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Tally shows uptick in Iowa legislative bills under GOP control

DES MOINES — The 87th Iowa General Assembly under Republican control produced the most bills since Democrats last held sway at the Statehouse in 2010.

The GOP-led Legislature passed 176 enrolled bills and joint resolutions during its 118-day run at the Capitol that ended May 5. That was up slightly from 174 approved in 2017.

Currently, Republicans hold a 59-41 edge in the Iowa House and a 29-20-1 lead in the Iowa Senate, with Republican Kim Reynolds in the governorship.

“Each year is different. I guess we have some very small bills many of which are not very controversial,” said Richard Johnson of the nonpartisan Legislative Services Agency. “Certainly, the numbers are up again a little bit.”

The previous three General Assemblies — each lasting for two years, with annual legislative sessions — had been directed under split control with Republicans holding the majority in the Iowa House and Democrats in charge of the Iowa Senate. During that six-year span, the legislative output ranged from 138 to 146 bills annually, ranking them among the lowest in modern times.

“I think in that split control after a while both the majority and the minority just thought, ‘well, we could request more but our ideas are not going to be considered by both houses,’ so I think that did suppress the numbers,” Johnson said.

Before that, Democrats held a trifecta in the Statehouse for four years by controlling the legislative branch, with Democrat Chet Culver as a one-term governor.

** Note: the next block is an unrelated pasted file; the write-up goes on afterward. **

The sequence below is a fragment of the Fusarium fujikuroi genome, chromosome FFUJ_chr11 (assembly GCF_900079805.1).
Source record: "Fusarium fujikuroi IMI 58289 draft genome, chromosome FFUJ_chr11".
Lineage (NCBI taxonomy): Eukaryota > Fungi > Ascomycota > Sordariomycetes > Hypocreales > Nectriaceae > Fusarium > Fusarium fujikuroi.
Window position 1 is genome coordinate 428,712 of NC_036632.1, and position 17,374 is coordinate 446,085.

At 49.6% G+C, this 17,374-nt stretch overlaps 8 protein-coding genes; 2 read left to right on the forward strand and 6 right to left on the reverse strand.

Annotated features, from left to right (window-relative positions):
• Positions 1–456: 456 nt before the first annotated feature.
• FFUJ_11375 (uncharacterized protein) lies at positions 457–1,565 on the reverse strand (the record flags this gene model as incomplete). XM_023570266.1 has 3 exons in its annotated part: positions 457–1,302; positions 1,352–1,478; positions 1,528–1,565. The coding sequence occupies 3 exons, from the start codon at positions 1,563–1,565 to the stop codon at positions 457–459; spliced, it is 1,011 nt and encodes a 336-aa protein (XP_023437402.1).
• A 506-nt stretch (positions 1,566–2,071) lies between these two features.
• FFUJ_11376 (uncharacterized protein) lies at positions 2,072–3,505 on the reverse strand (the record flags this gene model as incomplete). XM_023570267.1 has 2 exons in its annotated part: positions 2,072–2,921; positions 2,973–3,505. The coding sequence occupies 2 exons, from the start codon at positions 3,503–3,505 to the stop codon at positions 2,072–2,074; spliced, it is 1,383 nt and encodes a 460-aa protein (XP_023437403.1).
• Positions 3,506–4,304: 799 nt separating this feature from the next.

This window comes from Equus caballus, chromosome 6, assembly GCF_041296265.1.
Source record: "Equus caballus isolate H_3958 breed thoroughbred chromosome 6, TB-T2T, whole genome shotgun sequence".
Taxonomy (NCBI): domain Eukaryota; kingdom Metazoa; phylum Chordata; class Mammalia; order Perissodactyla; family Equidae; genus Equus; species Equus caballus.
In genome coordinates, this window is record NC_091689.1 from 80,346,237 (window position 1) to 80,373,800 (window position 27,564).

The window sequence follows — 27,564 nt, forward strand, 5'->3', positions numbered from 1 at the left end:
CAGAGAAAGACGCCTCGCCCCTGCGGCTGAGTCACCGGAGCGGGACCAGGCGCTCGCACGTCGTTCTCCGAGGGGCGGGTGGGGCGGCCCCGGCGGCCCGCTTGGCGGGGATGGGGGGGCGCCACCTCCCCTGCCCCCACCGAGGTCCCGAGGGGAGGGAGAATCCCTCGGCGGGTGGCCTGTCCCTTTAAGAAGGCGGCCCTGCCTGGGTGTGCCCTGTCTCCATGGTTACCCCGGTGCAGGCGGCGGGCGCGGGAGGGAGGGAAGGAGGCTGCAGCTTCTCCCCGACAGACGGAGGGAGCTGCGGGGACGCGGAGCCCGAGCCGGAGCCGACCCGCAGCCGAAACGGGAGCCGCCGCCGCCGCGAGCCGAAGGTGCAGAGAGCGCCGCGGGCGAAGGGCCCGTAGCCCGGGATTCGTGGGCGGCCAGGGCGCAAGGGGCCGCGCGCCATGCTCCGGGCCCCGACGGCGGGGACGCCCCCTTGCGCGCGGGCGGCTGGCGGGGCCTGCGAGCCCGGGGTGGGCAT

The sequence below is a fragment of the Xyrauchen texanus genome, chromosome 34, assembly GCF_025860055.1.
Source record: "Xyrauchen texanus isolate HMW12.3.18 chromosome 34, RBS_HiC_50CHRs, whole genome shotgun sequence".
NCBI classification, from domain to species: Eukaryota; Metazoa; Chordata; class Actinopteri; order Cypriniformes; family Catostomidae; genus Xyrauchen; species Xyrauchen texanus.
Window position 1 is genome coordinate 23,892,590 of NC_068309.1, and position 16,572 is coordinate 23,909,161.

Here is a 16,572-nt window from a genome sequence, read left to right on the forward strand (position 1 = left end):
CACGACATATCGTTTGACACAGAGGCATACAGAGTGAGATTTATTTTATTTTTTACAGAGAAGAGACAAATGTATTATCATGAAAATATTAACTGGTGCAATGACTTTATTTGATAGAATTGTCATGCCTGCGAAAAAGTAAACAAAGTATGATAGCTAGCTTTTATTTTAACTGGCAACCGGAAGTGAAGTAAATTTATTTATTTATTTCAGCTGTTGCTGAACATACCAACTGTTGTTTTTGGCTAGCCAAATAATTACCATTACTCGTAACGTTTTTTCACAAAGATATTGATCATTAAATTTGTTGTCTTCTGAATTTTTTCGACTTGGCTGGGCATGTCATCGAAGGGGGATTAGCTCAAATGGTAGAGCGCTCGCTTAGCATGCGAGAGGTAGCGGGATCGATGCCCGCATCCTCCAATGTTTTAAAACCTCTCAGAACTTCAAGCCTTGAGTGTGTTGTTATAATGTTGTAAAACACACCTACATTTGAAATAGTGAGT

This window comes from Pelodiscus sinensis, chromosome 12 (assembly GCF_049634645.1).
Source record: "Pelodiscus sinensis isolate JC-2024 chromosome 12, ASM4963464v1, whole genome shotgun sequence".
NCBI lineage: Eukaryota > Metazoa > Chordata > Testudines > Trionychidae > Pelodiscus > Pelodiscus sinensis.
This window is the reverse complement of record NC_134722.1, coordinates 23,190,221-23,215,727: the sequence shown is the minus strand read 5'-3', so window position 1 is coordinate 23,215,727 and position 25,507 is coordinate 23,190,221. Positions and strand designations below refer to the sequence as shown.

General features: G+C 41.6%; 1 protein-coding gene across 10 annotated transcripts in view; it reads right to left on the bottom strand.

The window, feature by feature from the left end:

They passed 226 bills in 2007, 196 in both 2008 and 2010 and 184 in 2009.

Legislators requested nearly 300 more bill drafts in 2018 compared with the second year of the previous biennium, and introduced 1,000 bills this past session compared with 855 in 2016.

Study bills and amendments also were up by comparison, Johnson said, but he noted the 87th General Assembly tackled some complex issues that narrowed the focus and held down the bill count.

“It took them so long to get to appropriations and the Ways and Means tax decision didn’t come early, either,” he said. “So from that standpoint, there were important bills that had to be drafted later in the session. I think that was one of the major differences.”

There still are 37 bills awaiting action by Gov. Kim Reynolds after she inked legislation Monday intended to address Iowa’s opioid epidemic. The governor has 30 days after the Legislature adjourns to take action on bills sent to her desk.

That includes legislation to provide the largest state income tax cut in Iowa history and nearly a dozen spending measures that make up large portions of the state’s $7.48 billion budget for fiscal 2019. They cover funding for education, health and human services, justice systems, agriculture and natural resources, economic development, transportation, infrastructure, administration and regulation, and various standing appropriations for state government.

Republicans, like Senate President Charles Schneider, R-West Des Moines, called the past two years of legislative action was “the most consequential General Assembly in the modern history of our state.”

In his closing remarks at the end of the 2018 session, Senate Majority Leader Jack Whitver, R-Ankeny, said majority Republicans took bold steps that “would positively impact our state and set the course for an economic revival in Iowa,” while Reynolds praised major accomplishments in tax reform, protecting life, Future Ready Iowa, water quality, health plans, mental health and opioids.